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A lot has changed for Indian equity markets in last two years. From life time high to steepest single day correction in Sensex, it has indeed been a roller coaster ride for investors.
One of the factors contributing to this ride has been FIIs' activities. While India has been a preferred destination among Asia and other emerging markets (EMs) for last few years, this is not the case anymore. As suggested in an article in Business Standard, Indian markets are losing favor. FIIs are now turning to other regional peers such as Brazil and Taiwan.
It was Modi's rise to power and expected reforms that made global funds over weight on Indian economy. India got a significant valuation premium as compared to other Asian and emerging market economies. However, weak demand and disappointment on the earnings front has led to a reality check and has sobered the investors. The most sought after market does not feature among top bets in Asia and EMs anymore.
We do not think so, provided one is investing from a long term perspective. In fact, as FIIs reduce allocations to India, the valuations are likely to be more reasonable, giving retail investors a good entry point to invest in robust quality businesses.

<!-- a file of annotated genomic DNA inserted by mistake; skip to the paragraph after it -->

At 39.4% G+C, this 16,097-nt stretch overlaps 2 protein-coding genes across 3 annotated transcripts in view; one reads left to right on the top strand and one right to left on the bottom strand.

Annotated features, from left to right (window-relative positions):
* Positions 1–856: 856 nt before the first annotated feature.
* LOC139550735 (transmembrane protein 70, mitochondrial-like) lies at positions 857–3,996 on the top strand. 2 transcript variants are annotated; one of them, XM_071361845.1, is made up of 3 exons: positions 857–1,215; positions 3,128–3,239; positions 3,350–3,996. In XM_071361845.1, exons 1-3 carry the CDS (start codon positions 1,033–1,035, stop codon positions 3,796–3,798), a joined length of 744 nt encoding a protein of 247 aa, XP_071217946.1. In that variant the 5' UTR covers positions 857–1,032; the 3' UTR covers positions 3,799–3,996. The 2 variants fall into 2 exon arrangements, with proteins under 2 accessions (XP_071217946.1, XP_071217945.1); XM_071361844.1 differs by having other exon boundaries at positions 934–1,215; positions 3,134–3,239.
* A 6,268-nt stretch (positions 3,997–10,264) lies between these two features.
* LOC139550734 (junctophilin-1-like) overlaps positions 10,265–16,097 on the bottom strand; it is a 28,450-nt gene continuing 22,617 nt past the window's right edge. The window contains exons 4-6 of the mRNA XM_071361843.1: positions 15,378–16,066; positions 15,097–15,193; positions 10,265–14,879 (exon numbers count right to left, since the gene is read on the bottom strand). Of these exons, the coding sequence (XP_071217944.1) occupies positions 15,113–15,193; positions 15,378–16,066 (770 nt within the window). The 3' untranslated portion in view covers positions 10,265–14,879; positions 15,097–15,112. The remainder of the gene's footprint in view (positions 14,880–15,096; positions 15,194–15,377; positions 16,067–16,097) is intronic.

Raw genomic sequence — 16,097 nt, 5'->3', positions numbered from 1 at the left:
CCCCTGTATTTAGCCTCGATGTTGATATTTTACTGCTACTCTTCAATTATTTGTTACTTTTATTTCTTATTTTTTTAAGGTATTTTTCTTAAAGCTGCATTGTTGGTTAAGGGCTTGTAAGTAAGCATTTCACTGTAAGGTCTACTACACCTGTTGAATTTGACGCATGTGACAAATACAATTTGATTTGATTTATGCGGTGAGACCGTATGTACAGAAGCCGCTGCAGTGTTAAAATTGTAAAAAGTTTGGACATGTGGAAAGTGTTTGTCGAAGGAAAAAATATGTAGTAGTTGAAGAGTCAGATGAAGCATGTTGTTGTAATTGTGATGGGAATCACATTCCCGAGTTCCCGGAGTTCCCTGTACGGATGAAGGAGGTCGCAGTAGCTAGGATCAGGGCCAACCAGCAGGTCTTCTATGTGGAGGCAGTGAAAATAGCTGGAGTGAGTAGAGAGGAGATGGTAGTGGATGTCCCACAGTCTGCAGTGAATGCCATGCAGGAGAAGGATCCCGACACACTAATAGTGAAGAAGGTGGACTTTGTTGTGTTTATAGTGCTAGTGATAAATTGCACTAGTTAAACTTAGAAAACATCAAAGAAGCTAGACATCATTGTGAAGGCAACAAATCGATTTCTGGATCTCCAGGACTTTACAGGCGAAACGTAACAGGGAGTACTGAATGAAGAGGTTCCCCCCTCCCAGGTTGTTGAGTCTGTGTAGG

As far as long term fundamentals are concerned, we believe they are likely to improve for Indian economy.
My colleague Rahul Shah has already done his analysis supporting this belief. He pulled data for Nifty companies that suggests that profit margins were at a ten-year low at the end of FY15.Now even if they were to rise to the average of the last ten years, not immediately, but three years out, the upside would close to 70%.
In short, FIIs pulling out and earnings improvement in the long term could make Indian equity markets look attractive in the long term.
While this sounds easy and logical, as my colleague Tanushree Bannerjee suggested, the road to recovery is not going to be so simple for all the companies. In fact, it could be painfully long for some.
One of the biggest hindrances to earnings growth will be overcapacity in the industry. Capacity utilization as such remains one of the most important data point that Tanushree and her team are tracking. She will be cautious of businesses in sectors that are more likely to face overcapacity in the next few years and will be on the look out for the safest blue chips likely to offer the best returns over the next three years. In fact, this is exactly what she articulated in their special report, Top 5 Stocks for 2020.
To conclude, it won't be enough to count on broad earnings recovery for India Inc. Instead of tracking FII movements, retail investors would do well to focus on bottom up analysis approach before betting on specific stocks
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